Trees. Dean Fosdick, Associated Press, writes that “landscape designers in cities are creating quieter living spaces by using trees to mute loud noises like sirens and air brakes.” The practice is called “‘soundscaping,’ and it aims to restore peaceful, natural sounds like wind whispering through leaves, birds chirping or rain dripping from branches.” Click the link to learn more.
City Noise Is Forcing Birds To Sing Off Key. Rejoice talentless buskers, now you have an excuse!
Not sure if we would agree with his assessment of why noise is so pervasive, but this bit is dead on:
And noise isn’t simply about volume: it’s about persistence. It’s about invasiveness. Think of people who chatter away on Smart phones even as they’re out for a quiet walk along the beach or in the woods. How can you hear the waves or the birds if you’re screaming into a phone? Bits and pieces of conversations I’ve overheard are not about emergencies or even pressing matters; it’s more like, “Guess where I am? I’m at the beach/concert/top of the mountain!” Followed by selfies and postings and more calls or texts.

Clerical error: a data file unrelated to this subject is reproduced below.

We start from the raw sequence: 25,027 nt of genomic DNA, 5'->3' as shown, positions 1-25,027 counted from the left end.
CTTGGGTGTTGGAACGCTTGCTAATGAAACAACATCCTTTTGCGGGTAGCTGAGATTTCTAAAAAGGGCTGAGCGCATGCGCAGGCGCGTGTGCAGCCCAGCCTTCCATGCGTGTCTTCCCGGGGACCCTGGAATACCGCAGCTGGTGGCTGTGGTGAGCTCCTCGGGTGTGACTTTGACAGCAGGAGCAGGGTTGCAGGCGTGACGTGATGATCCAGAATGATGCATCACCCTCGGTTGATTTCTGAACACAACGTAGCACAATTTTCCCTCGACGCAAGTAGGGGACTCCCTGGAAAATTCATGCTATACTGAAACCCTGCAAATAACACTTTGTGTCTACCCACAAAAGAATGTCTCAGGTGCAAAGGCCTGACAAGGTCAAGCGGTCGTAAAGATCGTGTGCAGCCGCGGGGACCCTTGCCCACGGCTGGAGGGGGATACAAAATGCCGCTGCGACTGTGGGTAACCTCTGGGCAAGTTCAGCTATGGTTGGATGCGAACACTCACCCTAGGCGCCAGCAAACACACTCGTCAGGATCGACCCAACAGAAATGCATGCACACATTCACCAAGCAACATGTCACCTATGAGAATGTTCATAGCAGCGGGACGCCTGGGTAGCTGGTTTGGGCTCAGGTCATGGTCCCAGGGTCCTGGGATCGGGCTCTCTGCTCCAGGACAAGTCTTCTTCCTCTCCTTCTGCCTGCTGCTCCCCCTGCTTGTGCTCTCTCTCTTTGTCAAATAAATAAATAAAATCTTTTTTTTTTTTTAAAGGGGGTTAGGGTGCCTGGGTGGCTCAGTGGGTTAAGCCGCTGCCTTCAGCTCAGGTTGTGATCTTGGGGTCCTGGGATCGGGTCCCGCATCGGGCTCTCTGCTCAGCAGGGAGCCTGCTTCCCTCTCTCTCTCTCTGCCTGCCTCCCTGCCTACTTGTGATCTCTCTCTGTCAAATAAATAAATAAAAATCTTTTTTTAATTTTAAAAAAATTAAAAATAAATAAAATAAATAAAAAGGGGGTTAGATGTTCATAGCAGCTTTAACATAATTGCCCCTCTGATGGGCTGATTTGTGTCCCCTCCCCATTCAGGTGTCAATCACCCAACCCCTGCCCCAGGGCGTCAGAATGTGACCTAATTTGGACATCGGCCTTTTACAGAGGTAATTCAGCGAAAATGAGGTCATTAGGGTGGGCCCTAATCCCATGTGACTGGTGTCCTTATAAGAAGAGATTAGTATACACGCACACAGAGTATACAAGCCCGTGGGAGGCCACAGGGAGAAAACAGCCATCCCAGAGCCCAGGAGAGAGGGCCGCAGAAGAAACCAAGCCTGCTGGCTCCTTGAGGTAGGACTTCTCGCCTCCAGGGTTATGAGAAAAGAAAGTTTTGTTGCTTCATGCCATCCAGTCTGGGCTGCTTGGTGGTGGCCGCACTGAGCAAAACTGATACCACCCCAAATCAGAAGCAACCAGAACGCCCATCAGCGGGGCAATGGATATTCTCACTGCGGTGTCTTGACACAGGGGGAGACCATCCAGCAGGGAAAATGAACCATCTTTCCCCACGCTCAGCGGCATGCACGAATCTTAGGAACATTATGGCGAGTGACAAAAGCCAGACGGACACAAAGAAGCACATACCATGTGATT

With all these forms of noise, it’s difficult to be in the moment. It’s even difficult to find a moment. Also, even in quiet times, people feel pressured to fill the silence with, well, something. So unaccustomed to quiet are they that they reach for their Smart phones (perhaps to play a noisy video game), or they turn on the TV, or they chatter away even when they have nothing to say. Must avoid “uncomfortable” silences, so we’ve been told.